To Chew or Not to Chew Gum (When Studying)?
Recent research suggests that chewing gum may improve cognition.
Posted May 1, 2019 | Reviewed by Jessica Schrader
Chewing gum sales exceed 4 billion dollars in the U.S. alone. People chew gum for many reasons. For instance, chewing gum is assumed to stimulate the production of saliva and freshen breath, clean teeth, help digestion, relieve tension, and improve mood. In an article published in the March/April 2019 issue of Applied Cognitive Psychology, Ginns and colleagues argue that chewing gum may also enhance attention, alertness, and learning.1
Benefits of chewing gum
Though some research has concluded that chewing gum improves memory, concentration, sustained attention, and reduces stress, other research has found no such benefits. A recent systematic review of 21 studies found not a strong, but a statistically significant relation between chewing and sustained attention.2
An important question is how can chewing gum improve attention, memory, or learning?
One set of theories suggest chewing gum increases physiological arousal. Optimal physiological arousal then results in improved attention, learning, memory, and performance. Alternatively, chewing gum might reduce “stress hormones” (e.g., cortisol), resulting in reduced stress and thus improved mental functions and performance. Lastly, the performance-related benefits of chewing gum may result from increased blood flow and the availability of glucose (i.e., sugar) in the brain.1
Two experiments on chewing gum
In a series of two experiments, Ginns et al. tested the following two hypotheses: First, compared to students who did not chew gum, students who chewed gum while studying would be more alert. Second, chewers would outperform non-chewers regardless of material studied or method of instruction.
Experiment 1: Chewing gum while studying for a physiology lesson
Forty college students (13 males) were randomly assigned to non-chewing and chewing conditions. Both groups were asked to study a physiology lesson (on the heart’s functions).
Before studying the lesson, students in the chewing condition were provided a piece of peppermint gum and asked to chew gum while studying. After studying, both groups completed the same two multiple-choice tests on heart physiology.
Analysis of the data showed the two groups were comparable, but unexpectedly those assigned to the chewing condition appeared to have been more alert than the non-chewing group already (prior to chewing gum). After controlling for this difference, data showed that chewing gum did not appear to raise alertness to a statistically significant level in the chewing condition.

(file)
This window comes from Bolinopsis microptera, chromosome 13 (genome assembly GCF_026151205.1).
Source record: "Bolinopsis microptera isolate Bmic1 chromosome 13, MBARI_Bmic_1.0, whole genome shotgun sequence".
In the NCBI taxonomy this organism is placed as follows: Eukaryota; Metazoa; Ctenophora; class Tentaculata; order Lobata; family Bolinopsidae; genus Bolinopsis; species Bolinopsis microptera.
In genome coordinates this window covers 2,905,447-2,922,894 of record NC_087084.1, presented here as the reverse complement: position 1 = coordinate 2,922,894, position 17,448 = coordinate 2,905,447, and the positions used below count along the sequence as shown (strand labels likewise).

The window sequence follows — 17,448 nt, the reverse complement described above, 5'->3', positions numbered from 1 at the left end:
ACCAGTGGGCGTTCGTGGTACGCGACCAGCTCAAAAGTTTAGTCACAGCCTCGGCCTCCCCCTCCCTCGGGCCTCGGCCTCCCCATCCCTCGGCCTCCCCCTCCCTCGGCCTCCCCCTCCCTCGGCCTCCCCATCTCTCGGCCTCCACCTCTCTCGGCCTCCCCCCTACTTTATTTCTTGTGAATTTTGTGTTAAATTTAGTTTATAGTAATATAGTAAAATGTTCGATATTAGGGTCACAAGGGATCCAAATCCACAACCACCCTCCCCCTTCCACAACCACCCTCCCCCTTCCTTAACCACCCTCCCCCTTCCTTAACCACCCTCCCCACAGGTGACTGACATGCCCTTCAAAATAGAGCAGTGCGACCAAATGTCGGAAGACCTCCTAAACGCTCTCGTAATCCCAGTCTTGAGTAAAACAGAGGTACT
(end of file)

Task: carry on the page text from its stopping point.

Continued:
However, on combined multiple-choice tests, the difference between chewing and non-chewing was statistically significant, suggesting that chewing gum helped improve learning.
Therefore, the results supported the second but not the first hypothesis.
Experiment 2: Chewing gum while studying for a math lesson
The second experiment utilized a different subject of study (mental multiplication) and method of instruction (using worked examples and practice questions), but otherwise, it used a similar design and procedure as the previous investigation.
Forty students (10 males) were randomly assigned to chewing and non-chewing groups. As before, only one group chewed gum while studying the lesson. Both groups then completed two 10-item tests.
Both groups were equivalent on pretest measures, including alertness.
Supporting the authors’ first hypothesis, data analysis showed gum chewers, compared to non-chewers, were more alert at the end of the study period. Furthermore, in the test phase, chewers, compared to non-chewers, made fewer errors and answered a greater number of test questions correctly.
The magnitude of the positive effects of chewing on test performance was comparable in both experiments, despite the lesson on mental mathematics (and thus the gum chewing phase) being much shorter than the lesson on heart physiology (9 vs. 20 minutes).
Concluding thoughts on chewing gum and learning
These findings suggest that chewing gum while studying might improve test performance. The study’s use of realistic lessons and two very different types of material and instructional design supports real-life application and generalizability of the findings. Of course, future studies need to examine the effects of the number and type of gum chewed, time of day, duration of lessons, the period between chewing gum and being tested, participants’ age range, and type of learning (e.g., classroom learning as opposed to self-study).
The takeaway is that chewing gum while studying might be helpful in improving test performance, perhaps through effects of chewing gum on alertness. But we need to keep in mind that such benefits need to be balanced against negative aspects of chewing gum, like jaw pain or tooth cavities. In addition, alternative methods of increasing alertness should be considered. I do not mean drinking a lot of tea or coffee—or worse, so-called energy drinks—which also have side effects, but approaches like exercising, getting a good night's sleep, and managing stress, which might be safer and healthier ways of increasing alertness.
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Ginns, P., Kim, T., & Zervos, E (2019). Chewing gum while studying: Effects on alertness and test performance. Applied Cognitive Psychology, 33, 214-224.
Miquel, S., Haddou, M. B., & Day, J. E. L. (2019). A systematic review and meta-analysis of the effects of mastication on sustained attention. Physiology & Behavior, 202, 101-115.